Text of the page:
I was back at my trailer, brushing Maggie, and  getting ready to pack things up for the day when  I had a clinic participant come over and ask me if I needed to borrow a snaffle bit for the next day. The question dripping with condescension. This person then went on to try to explain why the snaffle was good and the shank was bad and basically sending the message that I was just too clueless to understand. I know that the intentions were good but by this point in the day, I had had about enough of the bit discussion so  I politely declined  their offer but took the opportunity to give little bit of education on the workings of the shank versus snaffle bit. I got a bit of glazed over look. No I am no expert but this is also  not my first rodeo.

I did finally get out of there without pissing anyone else off and was glad to be done for the day. On the positive side,  some of the exercise's he had use working on gave me some good reminders of the sticky spots I have in Maggie's lateral work so I did get some value out of the day.I might do a follow up post on that.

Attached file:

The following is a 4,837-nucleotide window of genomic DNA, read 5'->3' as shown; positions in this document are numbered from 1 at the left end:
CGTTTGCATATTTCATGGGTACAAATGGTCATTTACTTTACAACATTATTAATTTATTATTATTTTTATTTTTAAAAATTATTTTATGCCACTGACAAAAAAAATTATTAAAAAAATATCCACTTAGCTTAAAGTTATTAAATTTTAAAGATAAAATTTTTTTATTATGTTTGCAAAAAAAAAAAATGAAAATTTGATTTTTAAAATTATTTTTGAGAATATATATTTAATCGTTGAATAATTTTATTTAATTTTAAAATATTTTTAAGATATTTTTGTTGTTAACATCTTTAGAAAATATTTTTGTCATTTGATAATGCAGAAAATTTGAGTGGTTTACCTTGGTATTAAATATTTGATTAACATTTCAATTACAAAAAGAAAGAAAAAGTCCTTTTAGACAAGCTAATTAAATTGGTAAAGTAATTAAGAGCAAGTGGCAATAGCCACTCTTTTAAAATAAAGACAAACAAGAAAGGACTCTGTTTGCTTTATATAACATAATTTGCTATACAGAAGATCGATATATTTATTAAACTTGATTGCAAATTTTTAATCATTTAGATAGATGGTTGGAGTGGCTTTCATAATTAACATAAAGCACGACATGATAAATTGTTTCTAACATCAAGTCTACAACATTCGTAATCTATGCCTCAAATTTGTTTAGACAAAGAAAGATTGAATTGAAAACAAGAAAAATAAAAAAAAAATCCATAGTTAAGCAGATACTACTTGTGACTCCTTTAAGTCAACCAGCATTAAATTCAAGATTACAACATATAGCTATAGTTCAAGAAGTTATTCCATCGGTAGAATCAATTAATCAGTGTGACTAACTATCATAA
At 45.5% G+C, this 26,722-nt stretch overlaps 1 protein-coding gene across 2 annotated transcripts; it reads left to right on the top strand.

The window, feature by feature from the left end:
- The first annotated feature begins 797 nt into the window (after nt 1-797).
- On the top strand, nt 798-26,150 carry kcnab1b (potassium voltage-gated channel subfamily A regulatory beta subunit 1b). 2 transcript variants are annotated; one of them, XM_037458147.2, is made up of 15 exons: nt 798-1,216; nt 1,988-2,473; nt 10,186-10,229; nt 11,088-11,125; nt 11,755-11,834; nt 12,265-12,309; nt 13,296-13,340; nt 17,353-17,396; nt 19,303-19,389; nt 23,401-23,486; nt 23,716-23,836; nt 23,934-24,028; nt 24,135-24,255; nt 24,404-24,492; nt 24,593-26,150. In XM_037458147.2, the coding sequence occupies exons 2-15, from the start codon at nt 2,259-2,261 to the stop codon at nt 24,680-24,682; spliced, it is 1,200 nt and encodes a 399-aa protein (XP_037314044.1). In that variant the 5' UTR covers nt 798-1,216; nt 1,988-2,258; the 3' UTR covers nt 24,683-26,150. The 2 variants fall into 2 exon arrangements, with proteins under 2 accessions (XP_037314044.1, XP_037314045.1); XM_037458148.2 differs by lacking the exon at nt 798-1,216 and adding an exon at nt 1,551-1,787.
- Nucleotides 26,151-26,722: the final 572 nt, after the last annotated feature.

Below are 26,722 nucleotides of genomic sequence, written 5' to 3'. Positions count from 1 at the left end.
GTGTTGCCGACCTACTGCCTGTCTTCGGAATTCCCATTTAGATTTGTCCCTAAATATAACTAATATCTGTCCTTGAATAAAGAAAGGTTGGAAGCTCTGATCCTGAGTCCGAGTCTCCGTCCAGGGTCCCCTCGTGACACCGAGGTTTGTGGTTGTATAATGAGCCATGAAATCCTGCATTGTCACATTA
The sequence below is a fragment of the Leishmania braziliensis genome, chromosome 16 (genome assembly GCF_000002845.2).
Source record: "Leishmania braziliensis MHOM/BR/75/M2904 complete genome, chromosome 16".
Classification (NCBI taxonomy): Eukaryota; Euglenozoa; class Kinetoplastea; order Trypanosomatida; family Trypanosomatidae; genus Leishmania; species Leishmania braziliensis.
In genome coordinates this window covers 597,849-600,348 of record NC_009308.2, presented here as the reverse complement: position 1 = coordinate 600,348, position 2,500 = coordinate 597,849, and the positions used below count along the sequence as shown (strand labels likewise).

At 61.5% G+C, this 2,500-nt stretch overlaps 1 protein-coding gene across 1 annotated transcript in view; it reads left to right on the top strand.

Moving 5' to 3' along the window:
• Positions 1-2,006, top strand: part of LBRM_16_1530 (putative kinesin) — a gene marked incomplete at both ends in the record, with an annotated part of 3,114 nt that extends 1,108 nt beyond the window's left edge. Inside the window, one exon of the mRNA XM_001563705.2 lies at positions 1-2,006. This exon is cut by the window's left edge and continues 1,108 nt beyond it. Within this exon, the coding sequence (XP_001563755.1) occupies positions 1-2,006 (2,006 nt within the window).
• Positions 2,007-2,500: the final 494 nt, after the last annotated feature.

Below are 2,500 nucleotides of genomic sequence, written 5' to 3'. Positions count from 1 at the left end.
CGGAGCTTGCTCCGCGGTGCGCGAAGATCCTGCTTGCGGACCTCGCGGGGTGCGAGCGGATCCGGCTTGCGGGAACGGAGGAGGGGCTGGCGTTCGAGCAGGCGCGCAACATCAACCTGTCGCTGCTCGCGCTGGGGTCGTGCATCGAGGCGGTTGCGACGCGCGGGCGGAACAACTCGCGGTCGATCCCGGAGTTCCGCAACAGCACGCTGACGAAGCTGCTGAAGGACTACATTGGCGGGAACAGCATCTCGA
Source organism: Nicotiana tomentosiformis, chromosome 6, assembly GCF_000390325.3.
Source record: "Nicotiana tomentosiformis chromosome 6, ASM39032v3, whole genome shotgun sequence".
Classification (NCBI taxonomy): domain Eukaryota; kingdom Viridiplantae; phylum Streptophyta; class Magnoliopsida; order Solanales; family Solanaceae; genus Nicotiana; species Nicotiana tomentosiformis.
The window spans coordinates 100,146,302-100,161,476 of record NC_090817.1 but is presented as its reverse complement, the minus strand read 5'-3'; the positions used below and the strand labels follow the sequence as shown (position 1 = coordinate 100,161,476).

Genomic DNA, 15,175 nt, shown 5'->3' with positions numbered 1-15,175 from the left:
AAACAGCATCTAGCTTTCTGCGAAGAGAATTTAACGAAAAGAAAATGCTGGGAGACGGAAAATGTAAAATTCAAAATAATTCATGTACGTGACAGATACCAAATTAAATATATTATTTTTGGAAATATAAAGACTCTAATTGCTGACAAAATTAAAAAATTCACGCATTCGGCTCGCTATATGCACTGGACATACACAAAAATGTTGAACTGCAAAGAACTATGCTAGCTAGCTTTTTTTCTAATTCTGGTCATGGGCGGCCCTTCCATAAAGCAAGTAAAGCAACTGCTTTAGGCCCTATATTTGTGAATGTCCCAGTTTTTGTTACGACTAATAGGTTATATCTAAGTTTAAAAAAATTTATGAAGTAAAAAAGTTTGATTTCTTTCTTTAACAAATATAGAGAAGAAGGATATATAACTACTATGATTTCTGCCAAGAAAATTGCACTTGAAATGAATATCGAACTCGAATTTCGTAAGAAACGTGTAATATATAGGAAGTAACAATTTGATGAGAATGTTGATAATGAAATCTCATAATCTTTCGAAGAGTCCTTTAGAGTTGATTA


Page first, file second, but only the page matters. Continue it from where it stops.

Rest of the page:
So that was day one..


Day Two..

We practiced alot more of the same , working on a soft feel , backing , turning, and alot of time sitting there listening  to D toot his own horn..Man he likes to talk. I get bored easy so you can imagine this was like torture for me.  He talked and demonstrated on his horse what a supposed  proper soft feel and correct back was.   Right about this time, I really needed to stuff cotton in my mouth.

There is a difference between responsive and soft. His horse was responsive yes, (robotic like if you want the truth) but not soft or light. When he backed his horse up,  his horses front legs were stiff and drug lines in the sand. His soft feel  went as far as the horses poll and not clear through to the tail like it's supposed to. You could see the horse pushing the base of his neck down... that isn't a soft feel..